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Defiance Game Review – An Ambitious Experiment

by David Jagneaux on   

Defiance is unlike anything that has ever hit the world before. It’s a television show like any other, but isn’t. It’s a Massively Multiplayer Online shooter, but it isn’t. I don’t really know how to describe the concepts at play to someone that isn’t at least sort of familiar with it already – but I’m going to try. Basically, Syfy, the TV channel, partnered with Trion Worlds, the game studio, to release this cross-media experience they like to call Defiance. Both the game and the show take place in the same world and are supposedly going to impact and influence one another, but that remains to be seen. As of the time of this writing, I’ve had a good deal of time with the game and seen the shows double-length pilot episode and I have plenty to say.

First and foremost, let it be known that the version of the game that I played was on the PS3. While I have heard of issues with the 360 and PC edition, I can only speak of my experience with the version I reviewed. Secondly, I wanted to love this idea, but I was instead just passively amused by it. The game starts out be letting you create your own original character, an Ark Hunter, who seeks out crashed alien spacecraft on the terraformed Earth for salvage and profit. The world of Defiance is war-torn and messed up with bandits running around several different alien races intermingling with humans and lots of other business going on.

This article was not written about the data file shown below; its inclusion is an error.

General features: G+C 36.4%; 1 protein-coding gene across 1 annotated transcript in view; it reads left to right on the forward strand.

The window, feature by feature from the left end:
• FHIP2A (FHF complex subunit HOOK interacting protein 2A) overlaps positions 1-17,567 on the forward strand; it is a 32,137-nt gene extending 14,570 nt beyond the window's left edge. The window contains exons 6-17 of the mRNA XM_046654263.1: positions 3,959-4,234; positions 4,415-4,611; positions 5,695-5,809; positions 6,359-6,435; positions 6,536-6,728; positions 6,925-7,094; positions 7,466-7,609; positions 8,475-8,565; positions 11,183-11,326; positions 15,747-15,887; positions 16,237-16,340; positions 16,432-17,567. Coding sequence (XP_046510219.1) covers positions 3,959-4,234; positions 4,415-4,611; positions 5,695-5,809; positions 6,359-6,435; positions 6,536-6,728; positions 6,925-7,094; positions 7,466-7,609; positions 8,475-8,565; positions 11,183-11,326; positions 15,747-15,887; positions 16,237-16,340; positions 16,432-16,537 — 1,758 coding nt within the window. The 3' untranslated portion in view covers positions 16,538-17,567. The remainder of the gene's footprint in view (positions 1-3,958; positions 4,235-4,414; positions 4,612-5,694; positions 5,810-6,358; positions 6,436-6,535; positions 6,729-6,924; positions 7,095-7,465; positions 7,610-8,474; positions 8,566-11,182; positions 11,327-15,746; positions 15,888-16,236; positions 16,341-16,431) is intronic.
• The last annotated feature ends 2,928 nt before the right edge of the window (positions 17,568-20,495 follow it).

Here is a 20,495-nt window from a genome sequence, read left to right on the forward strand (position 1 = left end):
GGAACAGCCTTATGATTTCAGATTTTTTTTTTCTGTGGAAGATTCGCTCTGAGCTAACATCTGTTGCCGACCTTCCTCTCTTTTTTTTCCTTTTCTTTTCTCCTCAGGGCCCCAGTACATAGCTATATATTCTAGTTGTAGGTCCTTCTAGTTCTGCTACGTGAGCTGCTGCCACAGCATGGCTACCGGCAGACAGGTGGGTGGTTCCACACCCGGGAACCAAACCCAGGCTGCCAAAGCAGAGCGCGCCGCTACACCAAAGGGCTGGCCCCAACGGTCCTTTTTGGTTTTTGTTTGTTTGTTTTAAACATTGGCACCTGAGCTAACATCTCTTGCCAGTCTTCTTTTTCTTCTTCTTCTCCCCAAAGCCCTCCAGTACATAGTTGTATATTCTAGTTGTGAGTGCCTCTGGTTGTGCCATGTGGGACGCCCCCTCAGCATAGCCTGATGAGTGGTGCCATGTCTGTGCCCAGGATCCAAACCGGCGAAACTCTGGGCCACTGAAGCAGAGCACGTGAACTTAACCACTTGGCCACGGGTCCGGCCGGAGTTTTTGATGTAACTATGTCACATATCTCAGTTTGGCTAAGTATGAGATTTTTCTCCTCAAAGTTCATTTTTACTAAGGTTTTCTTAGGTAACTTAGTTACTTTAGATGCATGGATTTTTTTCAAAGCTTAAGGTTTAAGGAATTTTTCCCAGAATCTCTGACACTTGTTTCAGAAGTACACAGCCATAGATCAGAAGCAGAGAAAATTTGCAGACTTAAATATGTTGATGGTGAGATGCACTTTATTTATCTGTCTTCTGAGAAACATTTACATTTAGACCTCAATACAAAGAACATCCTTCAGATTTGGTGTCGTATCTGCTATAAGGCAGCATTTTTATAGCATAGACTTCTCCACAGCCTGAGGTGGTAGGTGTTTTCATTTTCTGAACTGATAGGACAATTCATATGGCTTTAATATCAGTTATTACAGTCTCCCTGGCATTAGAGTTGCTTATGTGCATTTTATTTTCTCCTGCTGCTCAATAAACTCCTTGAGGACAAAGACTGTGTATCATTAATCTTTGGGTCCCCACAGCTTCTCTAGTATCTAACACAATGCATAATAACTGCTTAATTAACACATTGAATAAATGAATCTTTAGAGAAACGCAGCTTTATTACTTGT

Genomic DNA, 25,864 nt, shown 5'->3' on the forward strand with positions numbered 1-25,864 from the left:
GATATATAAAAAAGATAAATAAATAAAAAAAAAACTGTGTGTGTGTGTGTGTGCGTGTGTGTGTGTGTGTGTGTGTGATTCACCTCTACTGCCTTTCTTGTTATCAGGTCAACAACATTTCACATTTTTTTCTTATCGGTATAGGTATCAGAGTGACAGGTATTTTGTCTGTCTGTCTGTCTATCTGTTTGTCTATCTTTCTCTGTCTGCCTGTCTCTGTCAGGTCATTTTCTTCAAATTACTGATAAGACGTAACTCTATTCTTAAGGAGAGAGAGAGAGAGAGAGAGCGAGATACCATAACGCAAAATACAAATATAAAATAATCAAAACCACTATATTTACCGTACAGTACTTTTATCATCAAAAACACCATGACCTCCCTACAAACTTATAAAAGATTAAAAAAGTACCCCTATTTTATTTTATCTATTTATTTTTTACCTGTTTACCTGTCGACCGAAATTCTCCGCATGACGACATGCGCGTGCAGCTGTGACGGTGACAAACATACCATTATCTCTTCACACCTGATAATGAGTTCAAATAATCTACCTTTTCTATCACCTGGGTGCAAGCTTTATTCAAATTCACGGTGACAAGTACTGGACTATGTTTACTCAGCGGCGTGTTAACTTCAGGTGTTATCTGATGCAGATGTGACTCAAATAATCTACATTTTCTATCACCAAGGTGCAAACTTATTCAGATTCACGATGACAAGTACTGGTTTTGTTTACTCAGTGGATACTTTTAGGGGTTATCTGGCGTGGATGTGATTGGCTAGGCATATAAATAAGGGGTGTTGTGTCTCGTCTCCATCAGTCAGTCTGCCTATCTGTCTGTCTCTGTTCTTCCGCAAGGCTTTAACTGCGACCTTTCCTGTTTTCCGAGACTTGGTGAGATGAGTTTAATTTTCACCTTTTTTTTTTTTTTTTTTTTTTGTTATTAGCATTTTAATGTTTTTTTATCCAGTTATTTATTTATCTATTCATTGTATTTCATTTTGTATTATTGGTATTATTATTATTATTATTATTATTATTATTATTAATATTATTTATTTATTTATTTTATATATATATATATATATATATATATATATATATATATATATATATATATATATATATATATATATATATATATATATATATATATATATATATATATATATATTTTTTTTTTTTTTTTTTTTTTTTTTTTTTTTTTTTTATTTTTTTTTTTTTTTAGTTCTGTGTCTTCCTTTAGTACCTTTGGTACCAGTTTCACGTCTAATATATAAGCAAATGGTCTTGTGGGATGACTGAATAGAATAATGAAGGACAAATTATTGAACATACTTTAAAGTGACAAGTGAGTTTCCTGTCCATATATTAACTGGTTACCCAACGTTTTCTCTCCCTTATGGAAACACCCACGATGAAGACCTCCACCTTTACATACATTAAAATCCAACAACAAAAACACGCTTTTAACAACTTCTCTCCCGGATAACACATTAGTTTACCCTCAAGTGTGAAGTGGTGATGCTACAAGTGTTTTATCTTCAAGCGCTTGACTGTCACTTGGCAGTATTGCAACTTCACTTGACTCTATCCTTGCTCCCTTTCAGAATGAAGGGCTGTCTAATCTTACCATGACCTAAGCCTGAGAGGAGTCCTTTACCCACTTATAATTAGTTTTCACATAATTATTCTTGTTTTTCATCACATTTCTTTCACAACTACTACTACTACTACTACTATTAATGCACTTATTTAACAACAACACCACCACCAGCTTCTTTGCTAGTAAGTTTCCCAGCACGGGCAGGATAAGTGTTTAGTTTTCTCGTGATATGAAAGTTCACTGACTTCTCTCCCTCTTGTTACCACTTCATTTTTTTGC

The idea of a “post-apocalyptic” setting isn’t unique and neither is a sci-fi world filled with aliens, but Defiance at least tries to make a reasonable effort to be unique in some ways. The TV show generally takes place in the area around St. Louis, Missouri, but the game takes place in the San Francisco Bay Area. Characters from the show do of course show up in the game and how they plan to integrate the two should be an interesting development, but as of now they are mostly separate experiences.